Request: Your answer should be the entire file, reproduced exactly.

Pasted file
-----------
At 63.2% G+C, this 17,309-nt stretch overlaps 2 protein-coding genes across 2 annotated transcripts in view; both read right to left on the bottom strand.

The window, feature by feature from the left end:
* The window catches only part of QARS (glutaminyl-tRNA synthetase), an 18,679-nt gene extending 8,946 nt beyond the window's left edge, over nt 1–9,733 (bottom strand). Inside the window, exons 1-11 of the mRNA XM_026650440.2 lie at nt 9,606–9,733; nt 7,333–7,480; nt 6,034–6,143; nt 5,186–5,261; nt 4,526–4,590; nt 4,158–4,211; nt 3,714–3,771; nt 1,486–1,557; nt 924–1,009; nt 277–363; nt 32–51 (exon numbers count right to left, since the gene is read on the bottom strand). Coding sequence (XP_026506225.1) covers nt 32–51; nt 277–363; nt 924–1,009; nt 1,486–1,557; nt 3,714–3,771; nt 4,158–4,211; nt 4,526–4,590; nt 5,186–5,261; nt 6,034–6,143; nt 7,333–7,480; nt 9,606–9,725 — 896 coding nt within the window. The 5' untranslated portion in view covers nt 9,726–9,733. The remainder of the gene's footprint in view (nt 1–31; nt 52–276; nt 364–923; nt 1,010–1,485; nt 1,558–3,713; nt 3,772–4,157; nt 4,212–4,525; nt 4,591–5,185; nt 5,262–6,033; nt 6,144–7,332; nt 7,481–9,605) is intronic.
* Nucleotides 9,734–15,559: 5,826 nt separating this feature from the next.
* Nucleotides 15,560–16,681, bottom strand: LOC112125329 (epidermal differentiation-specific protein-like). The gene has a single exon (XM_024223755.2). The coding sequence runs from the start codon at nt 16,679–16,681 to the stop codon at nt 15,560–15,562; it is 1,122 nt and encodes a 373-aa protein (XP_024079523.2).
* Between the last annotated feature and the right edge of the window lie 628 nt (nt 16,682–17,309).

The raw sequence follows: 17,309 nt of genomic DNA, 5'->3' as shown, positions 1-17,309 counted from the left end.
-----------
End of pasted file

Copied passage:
At 63.2% G+C, this 17,309-nt stretch overlaps 2 protein-coding genes across 2 annotated transcripts in view; both read right to left on the bottom strand.

The window, feature by feature from the left end:
* The window catches only part of QARS (glutaminyl-tRNA synthetase), an 18,679-nt gene extending 8,946 nt beyond the window's left edge, over nt 1–9,733 (bottom strand). Inside the window, exons 1-11 of the mRNA XM_026650440.2 lie at nt 9,606–9,733; nt 7,333–7,480; nt 6,034–6,143; nt 5,186–5,261; nt 4,526–4,590; nt 4,158–4,211; nt 3,714–3,771; nt 1,486–1,557; nt 924–1,009; nt 277–363; nt 32–51 (exon numbers count right to left, since the gene is read on the bottom strand). Coding sequence (XP_026506225.1) covers nt 32–51; nt 277–363; nt 924–1,009; nt 1,486–1,557; nt 3,714–3,771; nt 4,158–4,211; nt 4,526–4,590; nt 5,186–5,261; nt 6,034–6,143; nt 7,333–7,480; nt 9,606–9,725 — 896 coding nt within the window. The 5' untranslated portion in view covers nt 9,726–9,733. The remainder of the gene's footprint in view (nt 1–31; nt 52–276; nt 364–923; nt 1,010–1,485; nt 1,558–3,713; nt 3,772–4,157; nt 4,212–4,525; nt 4,591–5,185; nt 5,262–6,033; nt 6,144–7,332; nt 7,481–9,605) is intronic.
* Nucleotides 9,734–15,559: 5,826 nt separating this feature from the next.
* Nucleotides 15,560–16,681, bottom strand: LOC112125329 (epidermal differentiation-specific protein-like). The gene has a single exon (XM_024223755.2). The coding sequence runs from the start codon at nt 16,679–16,681 to the stop codon at nt 15,560–15,562; it is 1,122 nt and encodes a 373-aa protein (XP_024079523.2).
* Between the last annotated feature and the right edge of the window lie 628 nt (nt 16,682–17,309).

The raw sequence follows: 17,309 nt of genomic DNA, 5'->3' as shown, positions 1-17,309 counted from the left end.